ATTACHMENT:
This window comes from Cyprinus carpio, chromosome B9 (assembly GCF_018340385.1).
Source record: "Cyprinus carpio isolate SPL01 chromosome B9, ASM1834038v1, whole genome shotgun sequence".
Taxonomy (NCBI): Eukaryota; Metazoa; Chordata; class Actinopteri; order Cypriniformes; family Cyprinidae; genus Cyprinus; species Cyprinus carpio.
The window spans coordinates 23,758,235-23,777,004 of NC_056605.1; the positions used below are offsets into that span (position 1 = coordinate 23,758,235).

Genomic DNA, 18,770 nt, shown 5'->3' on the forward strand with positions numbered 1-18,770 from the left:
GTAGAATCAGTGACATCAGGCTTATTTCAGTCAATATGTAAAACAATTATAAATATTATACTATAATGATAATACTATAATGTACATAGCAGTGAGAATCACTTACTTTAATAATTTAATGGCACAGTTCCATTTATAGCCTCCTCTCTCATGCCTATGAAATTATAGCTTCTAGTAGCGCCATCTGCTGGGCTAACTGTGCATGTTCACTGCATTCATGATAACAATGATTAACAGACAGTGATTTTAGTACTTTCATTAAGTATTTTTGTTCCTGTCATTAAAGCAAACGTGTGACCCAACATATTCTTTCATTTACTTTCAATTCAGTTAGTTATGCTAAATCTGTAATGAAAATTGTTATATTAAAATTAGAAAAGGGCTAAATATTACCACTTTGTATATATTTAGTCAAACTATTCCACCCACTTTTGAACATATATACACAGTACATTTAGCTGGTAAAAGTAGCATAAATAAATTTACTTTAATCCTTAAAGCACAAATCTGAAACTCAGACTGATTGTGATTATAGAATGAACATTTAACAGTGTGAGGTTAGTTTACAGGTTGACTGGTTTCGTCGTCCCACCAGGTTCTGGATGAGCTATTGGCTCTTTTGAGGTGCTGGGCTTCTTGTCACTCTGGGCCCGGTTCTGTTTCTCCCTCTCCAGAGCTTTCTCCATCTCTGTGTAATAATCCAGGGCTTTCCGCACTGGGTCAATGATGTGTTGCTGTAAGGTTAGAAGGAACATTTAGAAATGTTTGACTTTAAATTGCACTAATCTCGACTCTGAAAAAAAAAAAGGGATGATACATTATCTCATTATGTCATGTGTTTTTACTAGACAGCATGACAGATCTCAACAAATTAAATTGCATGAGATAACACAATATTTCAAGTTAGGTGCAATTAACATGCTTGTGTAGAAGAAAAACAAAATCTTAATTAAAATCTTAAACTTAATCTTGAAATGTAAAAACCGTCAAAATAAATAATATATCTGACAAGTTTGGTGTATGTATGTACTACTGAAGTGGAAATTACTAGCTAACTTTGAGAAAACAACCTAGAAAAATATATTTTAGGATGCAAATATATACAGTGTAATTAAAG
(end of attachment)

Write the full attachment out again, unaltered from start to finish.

This window comes from Cyprinus carpio, chromosome B9 (assembly GCF_018340385.1).
Source record: "Cyprinus carpio isolate SPL01 chromosome B9, ASM1834038v1, whole genome shotgun sequence".
Taxonomy (NCBI): Eukaryota; Metazoa; Chordata; class Actinopteri; order Cypriniformes; family Cyprinidae; genus Cyprinus; species Cyprinus carpio.
The window spans coordinates 23,758,235-23,777,004 of NC_056605.1; the positions used below are offsets into that span (position 1 = coordinate 23,758,235).

Genomic DNA, 18,770 nt, shown 5'->3' on the forward strand with positions numbered 1-18,770 from the left:
GTAGAATCAGTGACATCAGGCTTATTTCAGTCAATATGTAAAACAATTATAAATATTATACTATAATGATAATACTATAATGTACATAGCAGTGAGAATCACTTACTTTAATAATTTAATGGCACAGTTCCATTTATAGCCTCCTCTCTCATGCCTATGAAATTATAGCTTCTAGTAGCGCCATCTGCTGGGCTAACTGTGCATGTTCACTGCATTCATGATAACAATGATTAACAGACAGTGATTTTAGTACTTTCATTAAGTATTTTTGTTCCTGTCATTAAAGCAAACGTGTGACCCAACATATTCTTTCATTTACTTTCAATTCAGTTAGTTATGCTAAATCTGTAATGAAAATTGTTATATTAAAATTAGAAAAGGGCTAAATATTACCACTTTGTATATATTTAGTCAAACTATTCCACCCACTTTTGAACATATATACACAGTACATTTAGCTGGTAAAAGTAGCATAAATAAATTTACTTTAATCCTTAAAGCACAAATCTGAAACTCAGACTGATTGTGATTATAGAATGAACATTTAACAGTGTGAGGTTAGTTTACAGGTTGACTGGTTTCGTCGTCCCACCAGGTTCTGGATGAGCTATTGGCTCTTTTGAGGTGCTGGGCTTCTTGTCACTCTGGGCCCGGTTCTGTTTCTCCCTCTCCAGAGCTTTCTCCATCTCTGTGTAATAATCCAGGGCTTTCCGCACTGGGTCAATGATGTGTTGCTGTAAGGTTAGAAGGAACATTTAGAAATGTTTGACTTTAAATTGCACTAATCTCGACTCTGAAAAAAAAAAAGGGATGATACATTATCTCATTATGTCATGTGTTTTTACTAGACAGCATGACAGATCTCAACAAATTAAATTGCATGAGATAACACAATATTTCAAGTTAGGTGCAATTAACATGCTTGTGTAGAAGAAAAACAAAATCTTAATTAAAATCTTAAACTTAATCTTGAAATGTAAAAACCGTCAAAATAAATAATATATCTGACAAGTTTGGTGTATGTATGTACTACTGAAGTGGAAATTACTAGCTAACTTTGAGAAAACAACCTAGAAAAATATATTTTAGGATGCAAATATATACAGTGTAATTAAAG